Swimming is one of the most popular summer activities, and for homeschoolers it can be much more than a “fun-in-the-sun” afternoon at the pool. Learning to swim provides the opportunity to practice physical fitness, self motivation, water safety, and more. Almost half of the American public admits to not knowing how to swim, even though drowning is the third leading cause of unintentional injury death worldwide. Homeschoolers have the unique opportunity to incorporate any subject into their curricula. Ensuring your homeschooled child learns to swim proficiently could be a lifesaver, and could bring lifelong joy as well as physical fitness.
Most YMCAs or local swim facilities have classes and private tutors to teach adults to swim. You can find your local YMCA on this webpage.
Once your toddler is comfortable in the water, you can use these activities to teach him swimming skills.
A good dive can take seconds off your time in competitive swimming. You can teach your child to dive with the instructions found at Swimming Ideas.
This training plan to swim your first mile in four weeks, might help your teen set and accomplish a goal, as well as improve his physical conditioning.
A more difficult goal might be completing a triathlon. A triathlon consists of a 0.9-mile swim, 24.8 miles of cycling, and 6.2 miles of running in a single race. Your teen can use this beginner’s guide to structuring a swim workout to train for a triathlon. Even if a triathlon is not in her near future, this might be a great workout.
The names and stories of the people who were on the top of their game throughout time are part of the history of any sport. Biography.com has an up-to-date list of great swimmers that might be a great jumping off point for a writing biography assignment about a famous swimmer.
What is the history of swimming? When did it become a competitive sport? This short history of swimming will give your students the basics of the history of swimming.
This article on the development of modern swimming strokes will add to your study of the history of swimming.
Your swimmer can learn about the forces that act upon the body as a swimmer pushes, pulls, kicks, and propels his body through the water. What laws of physics play a role in swimming?
These lessons and activities could be helpful in teaching your students about swimming and pools. You will find lessons and activities for children in grades K-4, 5-8, and 9-12 that focus on math, history, and science. A few of the lesson titles include “The Physics of a Cannonball Splash,” “Algebra 1: A Draining Pool,” and “Swimming and Math Skills,” among others.
This explanation of the science of swimming and how to apply that science to produce a faster stroke to increase speed may encourage your swimmer to study a bit of science.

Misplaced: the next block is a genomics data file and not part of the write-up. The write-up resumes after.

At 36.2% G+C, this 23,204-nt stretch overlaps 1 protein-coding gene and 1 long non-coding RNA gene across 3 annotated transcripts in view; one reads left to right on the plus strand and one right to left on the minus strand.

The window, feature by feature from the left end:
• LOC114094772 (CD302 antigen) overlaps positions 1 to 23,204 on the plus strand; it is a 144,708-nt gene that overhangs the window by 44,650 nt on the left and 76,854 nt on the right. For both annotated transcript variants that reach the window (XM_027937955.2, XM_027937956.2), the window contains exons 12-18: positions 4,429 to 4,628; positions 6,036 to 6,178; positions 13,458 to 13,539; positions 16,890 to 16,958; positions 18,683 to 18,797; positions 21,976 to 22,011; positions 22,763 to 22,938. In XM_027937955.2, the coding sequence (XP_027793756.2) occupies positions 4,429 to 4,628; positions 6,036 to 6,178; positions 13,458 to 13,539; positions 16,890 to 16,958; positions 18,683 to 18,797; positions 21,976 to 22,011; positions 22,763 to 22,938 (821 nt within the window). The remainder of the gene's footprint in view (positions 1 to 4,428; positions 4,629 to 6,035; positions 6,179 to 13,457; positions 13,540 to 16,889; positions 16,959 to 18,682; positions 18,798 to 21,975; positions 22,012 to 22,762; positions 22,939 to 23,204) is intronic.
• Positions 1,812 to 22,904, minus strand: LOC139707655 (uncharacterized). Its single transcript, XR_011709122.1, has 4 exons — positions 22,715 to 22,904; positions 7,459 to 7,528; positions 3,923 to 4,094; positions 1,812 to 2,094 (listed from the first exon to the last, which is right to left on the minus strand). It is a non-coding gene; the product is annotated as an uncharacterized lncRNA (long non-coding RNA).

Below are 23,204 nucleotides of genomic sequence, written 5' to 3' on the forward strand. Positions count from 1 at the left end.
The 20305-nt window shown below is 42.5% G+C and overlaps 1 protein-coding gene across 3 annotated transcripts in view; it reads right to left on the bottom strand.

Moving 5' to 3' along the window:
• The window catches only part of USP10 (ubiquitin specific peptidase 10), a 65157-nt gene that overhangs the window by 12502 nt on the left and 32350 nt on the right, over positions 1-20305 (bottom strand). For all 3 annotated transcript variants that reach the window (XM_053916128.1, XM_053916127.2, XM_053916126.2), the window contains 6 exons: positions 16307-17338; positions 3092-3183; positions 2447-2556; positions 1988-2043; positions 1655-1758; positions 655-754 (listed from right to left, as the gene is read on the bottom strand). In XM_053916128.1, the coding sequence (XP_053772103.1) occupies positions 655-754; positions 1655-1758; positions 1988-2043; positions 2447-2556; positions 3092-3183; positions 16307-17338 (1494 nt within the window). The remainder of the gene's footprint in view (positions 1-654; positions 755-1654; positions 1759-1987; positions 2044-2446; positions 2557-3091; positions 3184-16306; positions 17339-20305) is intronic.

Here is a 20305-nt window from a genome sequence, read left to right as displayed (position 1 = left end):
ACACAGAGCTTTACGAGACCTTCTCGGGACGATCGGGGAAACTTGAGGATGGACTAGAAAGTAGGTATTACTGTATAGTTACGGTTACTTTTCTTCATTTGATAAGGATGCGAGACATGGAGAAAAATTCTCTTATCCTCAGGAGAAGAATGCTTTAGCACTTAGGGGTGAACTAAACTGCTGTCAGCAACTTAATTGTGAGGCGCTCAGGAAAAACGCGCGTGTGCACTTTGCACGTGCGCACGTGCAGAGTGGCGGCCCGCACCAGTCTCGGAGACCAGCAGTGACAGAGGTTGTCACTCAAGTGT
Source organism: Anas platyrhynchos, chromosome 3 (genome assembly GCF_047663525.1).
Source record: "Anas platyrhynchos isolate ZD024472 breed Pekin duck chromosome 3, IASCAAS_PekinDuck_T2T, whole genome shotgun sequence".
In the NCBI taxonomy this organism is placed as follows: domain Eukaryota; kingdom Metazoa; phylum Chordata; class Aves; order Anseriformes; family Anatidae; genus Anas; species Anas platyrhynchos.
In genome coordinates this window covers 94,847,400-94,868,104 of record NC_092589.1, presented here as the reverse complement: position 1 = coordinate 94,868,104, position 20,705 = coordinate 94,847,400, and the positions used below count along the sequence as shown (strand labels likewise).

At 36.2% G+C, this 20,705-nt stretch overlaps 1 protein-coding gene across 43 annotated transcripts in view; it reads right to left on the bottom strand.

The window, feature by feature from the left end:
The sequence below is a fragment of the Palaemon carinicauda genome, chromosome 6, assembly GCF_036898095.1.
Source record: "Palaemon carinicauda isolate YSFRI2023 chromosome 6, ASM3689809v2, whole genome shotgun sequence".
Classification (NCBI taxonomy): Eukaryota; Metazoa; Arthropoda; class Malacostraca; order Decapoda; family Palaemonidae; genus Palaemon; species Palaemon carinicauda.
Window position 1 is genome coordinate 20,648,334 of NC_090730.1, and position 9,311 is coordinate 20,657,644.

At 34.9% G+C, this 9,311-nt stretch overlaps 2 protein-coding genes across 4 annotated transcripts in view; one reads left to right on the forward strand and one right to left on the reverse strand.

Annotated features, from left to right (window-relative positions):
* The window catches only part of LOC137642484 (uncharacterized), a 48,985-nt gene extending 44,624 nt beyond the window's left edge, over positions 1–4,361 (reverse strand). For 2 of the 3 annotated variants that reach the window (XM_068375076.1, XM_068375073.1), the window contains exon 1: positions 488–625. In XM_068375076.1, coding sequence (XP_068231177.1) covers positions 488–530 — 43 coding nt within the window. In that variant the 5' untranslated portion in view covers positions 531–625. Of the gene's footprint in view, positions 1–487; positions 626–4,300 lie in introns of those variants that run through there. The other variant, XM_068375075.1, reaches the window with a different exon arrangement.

These coloring pages might help to build excitement for an upcoming trip to the pool or beach.
Your child can learn all about swimming freestyle, backstroke, breaststroke, and the butterfly stroke, as well as breathing techniques and advanced swimming techniques at the Enjoy Swimming website. (Note: some reader comments may contain objectionable language.)
For information on all things having to do with swimming, visit the USA Swimming website. They also have a search engine to locate local competitive swim teams.
Explore eight great things to love about swimming with these eight health benefits of swimming from Jen Reviews. (Note: this article contains at least one reference to evolution.)
Swimming is great exercise, and it is fun. This article discusses the benefits of summer swim teams.
Games are a great way to build skills and have fun. Your students might enjoy these skill- building water games.
Finding a state park that has swimming facilities is easy with this Virginia Department of Conservation and Recreation web page about swimming pools, lakes, and beaches.
If you live in northern Virginia, this guide to public pools can help you find a place to cool off and get a bit of exercise this summer. This guide includes the contact information, location, prices, facilities, and operational hours.
Water parks can be great family fun. You can find the closest water park in the Old Dominion at this web page by Virginia.org.
Ensuring your family is safe in and around water is the first priority when thinking about swimming. You can teach your children water safety with this information from the Red Cross.
This infographic from Safe Kids includes common misconceptions about water safety.
This guide to swimming safety from Mom Loves Best includes safety tips for supervising children around water and recognizing the signs of drowning.
Safety comes first. Before your students get in the water, you can teach them water safety with these coloring posters.